ITV Digital finally crashes

ITV Digital, the UK pay-TV venture co-owned by media giants Carlton and Granada, has finally announced that it is has gone into administration. The straw that broke the camel’s back is said to be outstanding payments to The Football League, thought to be in excess of GBP180 million.

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By  Daniel Anderson-Ford Published  March 27, 2002

ITV Digital, the UK pay-TV venture co-owned by media giants Carlton and Granada, has finally announced that it is has gone into administration. The straw that broke the camel’s back is said to be outstanding payments to The Football League, thought to be in excess of GBP180 million.

ITV Digital has been losing subscribers rapidly since 2001, and the money invested last Summer in the broadcast rights for the UK Football League, said to be in the region of GBP315 million, has done nothing to stem the tide.

In total ITV Digital has invested GBP800 million in its services, with GBP300 million in revenue required to break even. The Football League is thought to have negotiated a deal involving a payment of GBP90 million now and a further GBP90 million at a later date. ITV Digital, however, has said that it can only pay GBP50 million.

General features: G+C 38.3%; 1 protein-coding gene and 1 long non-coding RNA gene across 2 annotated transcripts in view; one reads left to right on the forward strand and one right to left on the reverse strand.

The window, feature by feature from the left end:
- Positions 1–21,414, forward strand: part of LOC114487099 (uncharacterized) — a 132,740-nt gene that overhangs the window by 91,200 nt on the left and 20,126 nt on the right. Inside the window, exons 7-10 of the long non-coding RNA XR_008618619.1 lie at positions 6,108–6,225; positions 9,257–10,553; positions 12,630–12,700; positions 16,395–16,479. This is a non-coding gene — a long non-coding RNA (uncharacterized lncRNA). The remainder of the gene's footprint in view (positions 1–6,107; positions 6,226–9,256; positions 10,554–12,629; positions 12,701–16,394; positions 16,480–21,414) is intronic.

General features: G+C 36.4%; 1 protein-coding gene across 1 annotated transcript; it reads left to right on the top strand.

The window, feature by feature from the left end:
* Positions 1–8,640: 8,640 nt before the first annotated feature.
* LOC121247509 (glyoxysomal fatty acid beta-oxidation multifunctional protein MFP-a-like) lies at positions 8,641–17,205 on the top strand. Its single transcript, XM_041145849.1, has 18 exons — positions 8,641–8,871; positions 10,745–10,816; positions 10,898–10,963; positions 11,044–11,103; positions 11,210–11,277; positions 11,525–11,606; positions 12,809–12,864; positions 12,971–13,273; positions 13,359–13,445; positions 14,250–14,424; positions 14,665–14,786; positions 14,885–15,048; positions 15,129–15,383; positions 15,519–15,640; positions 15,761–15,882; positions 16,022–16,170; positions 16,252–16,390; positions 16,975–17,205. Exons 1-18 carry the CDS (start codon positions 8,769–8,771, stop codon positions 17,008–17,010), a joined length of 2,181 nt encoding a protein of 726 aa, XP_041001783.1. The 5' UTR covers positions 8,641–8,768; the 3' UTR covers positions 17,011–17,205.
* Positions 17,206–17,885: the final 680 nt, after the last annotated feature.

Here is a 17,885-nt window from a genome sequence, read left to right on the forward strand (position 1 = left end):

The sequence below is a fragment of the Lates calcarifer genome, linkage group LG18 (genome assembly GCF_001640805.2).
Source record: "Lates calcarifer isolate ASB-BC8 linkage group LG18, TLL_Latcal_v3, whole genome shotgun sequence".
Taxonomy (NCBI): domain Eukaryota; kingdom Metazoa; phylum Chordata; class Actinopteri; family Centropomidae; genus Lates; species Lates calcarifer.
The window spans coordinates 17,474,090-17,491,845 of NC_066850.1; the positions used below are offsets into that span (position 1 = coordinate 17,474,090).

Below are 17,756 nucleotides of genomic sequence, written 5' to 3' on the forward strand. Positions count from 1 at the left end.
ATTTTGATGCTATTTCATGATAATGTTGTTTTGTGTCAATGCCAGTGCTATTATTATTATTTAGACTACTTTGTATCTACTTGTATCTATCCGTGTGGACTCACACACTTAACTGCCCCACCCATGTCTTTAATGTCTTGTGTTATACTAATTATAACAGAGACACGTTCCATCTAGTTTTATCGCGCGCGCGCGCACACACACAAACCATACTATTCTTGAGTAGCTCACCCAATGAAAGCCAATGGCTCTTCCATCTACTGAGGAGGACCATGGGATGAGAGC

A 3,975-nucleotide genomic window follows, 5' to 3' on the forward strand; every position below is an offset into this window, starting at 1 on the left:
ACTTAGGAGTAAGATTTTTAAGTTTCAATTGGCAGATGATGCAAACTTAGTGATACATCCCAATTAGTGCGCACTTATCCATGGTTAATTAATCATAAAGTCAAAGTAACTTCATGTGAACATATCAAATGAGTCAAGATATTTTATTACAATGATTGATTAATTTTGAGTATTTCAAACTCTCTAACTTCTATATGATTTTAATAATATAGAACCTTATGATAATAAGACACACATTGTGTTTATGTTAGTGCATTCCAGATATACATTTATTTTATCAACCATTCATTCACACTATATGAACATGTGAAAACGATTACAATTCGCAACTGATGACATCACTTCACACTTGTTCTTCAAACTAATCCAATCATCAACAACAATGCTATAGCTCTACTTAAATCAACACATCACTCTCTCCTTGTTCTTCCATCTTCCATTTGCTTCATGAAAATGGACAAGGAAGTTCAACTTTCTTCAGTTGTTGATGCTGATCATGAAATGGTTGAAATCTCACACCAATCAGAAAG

The announcement also has serious ramifications for Football League clubs which have become dependent on television money for survival. The BBC reported on its website that six clubs may go into receivership as a result of ITV Digital’s failure to meet payments. Last week, Swindon Town joined cash-strapped clubs such as Queens Park Rangers and Bury in going into administration.

Co-owners Carlton and Granada are arguing that neither is liable for payments, while Football League chairman Keith Harris is arguing the opposite.

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